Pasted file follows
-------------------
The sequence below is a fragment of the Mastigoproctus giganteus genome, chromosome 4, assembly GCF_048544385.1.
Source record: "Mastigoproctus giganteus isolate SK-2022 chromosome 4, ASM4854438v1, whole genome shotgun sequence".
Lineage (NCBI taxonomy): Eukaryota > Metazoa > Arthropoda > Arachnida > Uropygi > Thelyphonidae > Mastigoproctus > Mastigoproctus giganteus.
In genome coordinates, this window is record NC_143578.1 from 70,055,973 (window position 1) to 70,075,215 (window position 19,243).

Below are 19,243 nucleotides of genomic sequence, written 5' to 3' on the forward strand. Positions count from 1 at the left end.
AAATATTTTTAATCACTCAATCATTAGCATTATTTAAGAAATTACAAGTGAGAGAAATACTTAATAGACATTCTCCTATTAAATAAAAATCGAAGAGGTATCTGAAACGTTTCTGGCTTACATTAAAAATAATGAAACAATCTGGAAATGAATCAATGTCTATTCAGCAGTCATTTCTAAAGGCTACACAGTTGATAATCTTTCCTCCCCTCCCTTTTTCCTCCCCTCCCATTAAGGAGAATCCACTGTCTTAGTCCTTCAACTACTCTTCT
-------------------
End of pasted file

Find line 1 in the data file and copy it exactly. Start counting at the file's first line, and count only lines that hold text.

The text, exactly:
The sequence below is a fragment of the Mastigoproctus giganteus genome, chromosome 4, assembly GCF_048544385.1.